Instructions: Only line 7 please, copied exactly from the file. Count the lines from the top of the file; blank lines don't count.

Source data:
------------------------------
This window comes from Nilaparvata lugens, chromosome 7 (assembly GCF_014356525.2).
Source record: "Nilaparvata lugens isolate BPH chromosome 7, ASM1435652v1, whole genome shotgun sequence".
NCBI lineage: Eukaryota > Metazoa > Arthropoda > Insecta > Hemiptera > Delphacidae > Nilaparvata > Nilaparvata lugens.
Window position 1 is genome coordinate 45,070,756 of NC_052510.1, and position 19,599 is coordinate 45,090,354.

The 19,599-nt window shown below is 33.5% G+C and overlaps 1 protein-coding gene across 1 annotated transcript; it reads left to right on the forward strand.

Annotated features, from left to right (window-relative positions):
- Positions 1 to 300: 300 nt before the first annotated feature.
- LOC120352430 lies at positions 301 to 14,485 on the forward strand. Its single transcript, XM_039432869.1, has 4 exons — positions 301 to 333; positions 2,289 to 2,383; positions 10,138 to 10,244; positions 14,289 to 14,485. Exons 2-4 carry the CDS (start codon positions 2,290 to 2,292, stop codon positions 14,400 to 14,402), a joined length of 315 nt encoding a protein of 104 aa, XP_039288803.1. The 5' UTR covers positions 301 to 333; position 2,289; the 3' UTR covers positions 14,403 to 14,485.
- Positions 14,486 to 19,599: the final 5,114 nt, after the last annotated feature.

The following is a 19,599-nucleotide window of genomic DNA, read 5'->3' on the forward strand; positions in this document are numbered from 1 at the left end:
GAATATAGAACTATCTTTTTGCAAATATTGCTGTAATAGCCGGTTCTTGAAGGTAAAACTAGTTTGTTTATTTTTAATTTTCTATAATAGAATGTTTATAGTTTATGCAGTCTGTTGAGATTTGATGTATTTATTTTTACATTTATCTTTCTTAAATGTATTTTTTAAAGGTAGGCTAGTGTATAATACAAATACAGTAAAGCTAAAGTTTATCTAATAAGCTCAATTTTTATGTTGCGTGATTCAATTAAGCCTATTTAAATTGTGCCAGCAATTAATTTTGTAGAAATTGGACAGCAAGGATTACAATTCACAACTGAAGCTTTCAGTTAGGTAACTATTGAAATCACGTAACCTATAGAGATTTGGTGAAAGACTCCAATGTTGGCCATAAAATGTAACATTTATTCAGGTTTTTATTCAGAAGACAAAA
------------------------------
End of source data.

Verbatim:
- Positions 1 to 300: 300 nt before the first annotated feature.